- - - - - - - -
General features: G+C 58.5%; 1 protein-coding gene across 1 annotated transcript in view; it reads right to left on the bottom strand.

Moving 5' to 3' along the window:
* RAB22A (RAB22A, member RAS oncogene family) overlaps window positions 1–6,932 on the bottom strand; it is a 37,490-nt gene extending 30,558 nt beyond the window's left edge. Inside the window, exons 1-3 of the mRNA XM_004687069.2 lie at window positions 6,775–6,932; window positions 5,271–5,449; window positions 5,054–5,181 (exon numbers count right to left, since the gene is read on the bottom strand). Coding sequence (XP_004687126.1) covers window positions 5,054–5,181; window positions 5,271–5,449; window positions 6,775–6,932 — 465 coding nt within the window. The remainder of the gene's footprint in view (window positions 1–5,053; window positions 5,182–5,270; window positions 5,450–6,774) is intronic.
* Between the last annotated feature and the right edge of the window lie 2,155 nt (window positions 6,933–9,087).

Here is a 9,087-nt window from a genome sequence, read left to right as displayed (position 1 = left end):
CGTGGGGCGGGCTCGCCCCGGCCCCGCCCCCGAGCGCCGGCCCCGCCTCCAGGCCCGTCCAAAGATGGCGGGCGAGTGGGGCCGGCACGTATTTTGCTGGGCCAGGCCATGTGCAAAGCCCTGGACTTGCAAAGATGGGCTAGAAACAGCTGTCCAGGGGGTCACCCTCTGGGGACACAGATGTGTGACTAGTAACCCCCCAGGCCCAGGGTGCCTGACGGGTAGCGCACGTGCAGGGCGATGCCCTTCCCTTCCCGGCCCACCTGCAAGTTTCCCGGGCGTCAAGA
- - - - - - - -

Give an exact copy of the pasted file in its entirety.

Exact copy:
General features: G+C 58.5%; 1 protein-coding gene across 1 annotated transcript in view; it reads right to left on the bottom strand.

Moving 5' to 3' along the window:
* RAB22A (RAB22A, member RAS oncogene family) overlaps window positions 1–6,932 on the bottom strand; it is a 37,490-nt gene extending 30,558 nt beyond the window's left edge. Inside the window, exons 1-3 of the mRNA XM_004687069.2 lie at window positions 6,775–6,932; window positions 5,271–5,449; window positions 5,054–5,181 (exon numbers count right to left, since the gene is read on the bottom strand). Coding sequence (XP_004687126.1) covers window positions 5,054–5,181; window positions 5,271–5,449; window positions 6,775–6,932 — 465 coding nt within the window. The remainder of the gene's footprint in view (window positions 1–5,053; window positions 5,182–5,270; window positions 5,450–6,774) is intronic.
* Between the last annotated feature and the right edge of the window lie 2,155 nt (window positions 6,933–9,087).

Here is a 9,087-nt window from a genome sequence, read left to right as displayed (position 1 = left end):
CGTGGGGCGGGCTCGCCCCGGCCCCGCCCCCGAGCGCCGGCCCCGCCTCCAGGCCCGTCCAAAGATGGCGGGCGAGTGGGGCCGGCACGTATTTTGCTGGGCCAGGCCATGTGCAAAGCCCTGGACTTGCAAAGATGGGCTAGAAACAGCTGTCCAGGGGGTCACCCTCTGGGGACACAGATGTGTGACTAGTAACCCCCCAGGCCCAGGGTGCCTGACGGGTAGCGCACGTGCAGGGCGATGCCCTTCCCTTCCCGGCCCACCTGCAAGTTTCCCGGGCGTCAAGA